BANGKOK — A 61-year-old man accused of staging a bomb attack at an army-owned hospital last month was motivated by his dislike of the armed forces, deputy junta chairman Prawit Wongsuwan said Friday.
Soldiers on Thursday arrested Wattana Pumares, a former engineer at the state electricity agency, on allegations he carried out last month’s bombing of Phramongkutklao Hospital, which wounded more than 20 people on the third anniversary of the coup that brought the junta to power.
Photos released by the military showed what appeared to be bomb-making equipment and memorabilia related to the Redshirt movement in his home. Gen. Prawit said it’s too early to determine whether he acted alone.
“Please wait for officials to investigate first,” said Prawit, who also serves as deputy prime minister.
The general maintained that Wattana confessed to the crime. Asked about what his motive was, Prawit said Wattana “doesn’t like the military.”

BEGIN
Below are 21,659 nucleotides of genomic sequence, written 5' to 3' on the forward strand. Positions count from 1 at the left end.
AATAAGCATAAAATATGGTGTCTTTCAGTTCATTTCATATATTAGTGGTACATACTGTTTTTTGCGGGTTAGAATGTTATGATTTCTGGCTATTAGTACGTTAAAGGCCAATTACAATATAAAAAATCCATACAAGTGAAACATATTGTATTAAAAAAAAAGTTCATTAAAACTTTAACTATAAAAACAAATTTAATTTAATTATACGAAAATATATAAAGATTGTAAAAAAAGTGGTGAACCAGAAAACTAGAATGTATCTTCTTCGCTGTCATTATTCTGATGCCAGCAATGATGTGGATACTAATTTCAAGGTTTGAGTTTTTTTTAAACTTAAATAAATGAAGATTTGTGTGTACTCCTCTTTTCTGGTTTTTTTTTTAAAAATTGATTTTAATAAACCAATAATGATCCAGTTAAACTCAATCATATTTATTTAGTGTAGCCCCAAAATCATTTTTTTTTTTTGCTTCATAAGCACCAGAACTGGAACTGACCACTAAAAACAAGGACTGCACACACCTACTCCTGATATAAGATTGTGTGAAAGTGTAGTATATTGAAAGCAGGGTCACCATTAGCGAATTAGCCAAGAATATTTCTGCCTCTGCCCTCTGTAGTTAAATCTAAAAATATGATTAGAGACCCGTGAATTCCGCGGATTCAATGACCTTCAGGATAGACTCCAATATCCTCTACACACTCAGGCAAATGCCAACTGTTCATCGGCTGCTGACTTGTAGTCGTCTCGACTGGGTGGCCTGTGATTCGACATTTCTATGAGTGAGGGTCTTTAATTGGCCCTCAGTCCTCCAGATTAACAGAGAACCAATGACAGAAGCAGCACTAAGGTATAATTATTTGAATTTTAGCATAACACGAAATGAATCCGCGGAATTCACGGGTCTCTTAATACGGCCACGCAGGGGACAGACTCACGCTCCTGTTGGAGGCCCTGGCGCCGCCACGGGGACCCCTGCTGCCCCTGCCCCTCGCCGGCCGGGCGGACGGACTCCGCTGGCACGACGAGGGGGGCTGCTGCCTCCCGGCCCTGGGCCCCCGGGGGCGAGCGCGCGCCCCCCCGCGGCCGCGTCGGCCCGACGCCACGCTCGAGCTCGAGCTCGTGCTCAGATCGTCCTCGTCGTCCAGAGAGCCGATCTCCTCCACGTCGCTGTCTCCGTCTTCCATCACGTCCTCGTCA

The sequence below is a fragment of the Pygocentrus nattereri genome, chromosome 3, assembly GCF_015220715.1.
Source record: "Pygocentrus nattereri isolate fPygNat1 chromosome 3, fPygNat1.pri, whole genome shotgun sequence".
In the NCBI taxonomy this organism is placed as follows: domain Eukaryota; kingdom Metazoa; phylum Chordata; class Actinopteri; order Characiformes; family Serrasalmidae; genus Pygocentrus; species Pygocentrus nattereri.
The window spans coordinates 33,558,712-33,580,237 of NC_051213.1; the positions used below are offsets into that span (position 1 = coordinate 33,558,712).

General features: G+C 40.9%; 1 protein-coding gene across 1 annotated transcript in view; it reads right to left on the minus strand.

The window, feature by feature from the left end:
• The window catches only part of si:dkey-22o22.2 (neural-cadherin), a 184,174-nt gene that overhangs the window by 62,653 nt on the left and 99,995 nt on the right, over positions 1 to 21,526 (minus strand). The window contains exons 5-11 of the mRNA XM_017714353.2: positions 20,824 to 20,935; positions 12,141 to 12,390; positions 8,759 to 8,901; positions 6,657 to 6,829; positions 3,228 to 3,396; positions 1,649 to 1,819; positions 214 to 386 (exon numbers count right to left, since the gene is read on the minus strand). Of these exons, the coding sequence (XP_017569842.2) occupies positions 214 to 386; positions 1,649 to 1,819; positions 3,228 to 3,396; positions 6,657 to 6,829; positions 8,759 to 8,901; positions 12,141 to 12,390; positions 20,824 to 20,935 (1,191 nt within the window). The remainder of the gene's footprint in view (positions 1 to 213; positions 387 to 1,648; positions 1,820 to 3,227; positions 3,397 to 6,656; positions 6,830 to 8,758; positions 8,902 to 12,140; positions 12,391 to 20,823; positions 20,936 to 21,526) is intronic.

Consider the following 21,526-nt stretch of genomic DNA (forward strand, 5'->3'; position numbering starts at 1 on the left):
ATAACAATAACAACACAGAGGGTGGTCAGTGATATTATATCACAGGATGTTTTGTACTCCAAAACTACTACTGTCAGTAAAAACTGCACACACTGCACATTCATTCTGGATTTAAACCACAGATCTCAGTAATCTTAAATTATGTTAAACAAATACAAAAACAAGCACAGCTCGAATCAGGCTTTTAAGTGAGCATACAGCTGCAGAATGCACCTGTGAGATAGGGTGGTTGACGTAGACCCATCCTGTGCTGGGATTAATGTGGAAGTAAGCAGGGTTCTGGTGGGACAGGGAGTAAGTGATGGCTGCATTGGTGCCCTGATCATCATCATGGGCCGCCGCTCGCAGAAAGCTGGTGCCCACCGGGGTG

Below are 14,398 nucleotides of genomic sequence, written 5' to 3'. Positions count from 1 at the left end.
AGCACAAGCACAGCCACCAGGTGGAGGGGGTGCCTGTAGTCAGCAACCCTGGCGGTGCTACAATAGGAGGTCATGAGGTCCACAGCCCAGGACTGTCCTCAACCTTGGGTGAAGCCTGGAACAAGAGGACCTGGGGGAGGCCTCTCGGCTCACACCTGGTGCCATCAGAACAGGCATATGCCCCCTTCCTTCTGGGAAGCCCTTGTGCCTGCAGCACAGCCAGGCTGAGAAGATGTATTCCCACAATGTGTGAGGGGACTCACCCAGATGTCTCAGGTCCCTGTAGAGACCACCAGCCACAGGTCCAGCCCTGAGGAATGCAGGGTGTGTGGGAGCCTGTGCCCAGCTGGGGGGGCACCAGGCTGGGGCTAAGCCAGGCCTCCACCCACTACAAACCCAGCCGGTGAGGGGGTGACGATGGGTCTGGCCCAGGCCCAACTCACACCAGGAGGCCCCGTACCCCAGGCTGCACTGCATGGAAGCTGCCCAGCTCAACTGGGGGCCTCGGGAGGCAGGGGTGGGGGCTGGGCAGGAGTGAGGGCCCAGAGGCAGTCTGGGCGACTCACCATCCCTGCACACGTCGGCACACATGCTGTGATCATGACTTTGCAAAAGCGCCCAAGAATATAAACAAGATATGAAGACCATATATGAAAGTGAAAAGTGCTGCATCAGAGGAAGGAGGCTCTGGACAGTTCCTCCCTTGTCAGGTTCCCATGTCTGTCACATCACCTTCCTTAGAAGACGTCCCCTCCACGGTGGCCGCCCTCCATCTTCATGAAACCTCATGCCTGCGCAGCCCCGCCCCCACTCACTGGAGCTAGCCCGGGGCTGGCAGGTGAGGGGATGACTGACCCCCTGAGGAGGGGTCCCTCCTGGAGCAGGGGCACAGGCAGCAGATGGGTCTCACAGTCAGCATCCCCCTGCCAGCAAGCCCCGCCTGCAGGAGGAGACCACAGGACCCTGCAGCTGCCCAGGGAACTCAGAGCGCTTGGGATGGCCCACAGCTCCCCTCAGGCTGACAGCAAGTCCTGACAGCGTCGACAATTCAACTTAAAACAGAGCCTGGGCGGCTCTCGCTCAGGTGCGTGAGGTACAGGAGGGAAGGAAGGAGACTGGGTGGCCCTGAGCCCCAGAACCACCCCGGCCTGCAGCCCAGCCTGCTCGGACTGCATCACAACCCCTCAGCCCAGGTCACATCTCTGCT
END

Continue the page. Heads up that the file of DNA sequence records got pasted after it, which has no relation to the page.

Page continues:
Wattana is being held at an army base in Bangkok for questioning under a special junta order that allows soldiers to detain individuals without charge for up to a week. His wife was also seen being escorted to police headquarters Thursday night, presumably for questioning.
Defense spokesman Kongcheep Tantravanich told reporters Thursday that the military and police worked together in tracking down Wattana, in part through CCTV footage. However, when reached for comment Friday, the spokesman declined to comment.
According to a profile of Wattana presented by soldiers, the suspect had worked at the Electricity Generating Authority from 1979 until he reached mandatory retirement age in 2016. His job was listed as an engineer for the authority’s Control and Protection System Division.
To bring attention to Wattana’s politics, the military displayed a clock and small photo bearing the face of former Prime Minister Thaksin Shinawatra, the de facto leader of the civilian government toppled in the May 2014 coup.
The junta leadership has a long record of blaming social ills and calamities on Thaksin, who lives overseas to avoid the consequences of a corruption conviction, charges the former leader and his supporters say were trumped up.